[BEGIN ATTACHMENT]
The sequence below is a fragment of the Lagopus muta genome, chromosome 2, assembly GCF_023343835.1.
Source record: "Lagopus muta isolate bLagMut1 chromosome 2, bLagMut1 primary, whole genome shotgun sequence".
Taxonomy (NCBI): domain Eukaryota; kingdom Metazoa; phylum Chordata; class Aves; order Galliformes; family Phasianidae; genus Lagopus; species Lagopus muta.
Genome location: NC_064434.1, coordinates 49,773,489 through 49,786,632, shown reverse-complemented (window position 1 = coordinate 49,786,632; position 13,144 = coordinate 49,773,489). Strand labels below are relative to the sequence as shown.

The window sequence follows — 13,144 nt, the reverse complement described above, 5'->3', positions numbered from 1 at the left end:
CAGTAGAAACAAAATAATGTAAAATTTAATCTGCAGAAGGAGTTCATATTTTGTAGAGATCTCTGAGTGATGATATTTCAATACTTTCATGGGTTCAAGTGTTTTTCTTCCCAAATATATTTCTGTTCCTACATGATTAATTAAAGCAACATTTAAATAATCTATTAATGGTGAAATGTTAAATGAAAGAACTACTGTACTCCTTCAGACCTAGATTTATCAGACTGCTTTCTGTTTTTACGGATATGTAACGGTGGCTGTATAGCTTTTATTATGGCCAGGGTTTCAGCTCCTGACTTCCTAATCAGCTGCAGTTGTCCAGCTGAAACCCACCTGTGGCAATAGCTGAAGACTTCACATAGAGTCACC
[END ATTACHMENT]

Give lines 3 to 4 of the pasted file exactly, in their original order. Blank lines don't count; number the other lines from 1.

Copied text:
Taxonomy (NCBI): domain Eukaryota; kingdom Metazoa; phylum Chordata; class Aves; order Galliformes; family Phasianidae; genus Lagopus; species Lagopus muta.
Genome location: NC_064434.1, coordinates 49,773,489 through 49,786,632, shown reverse-complemented (window position 1 = coordinate 49,786,632; position 13,144 = coordinate 49,773,489). Strand labels below are relative to the sequence as shown.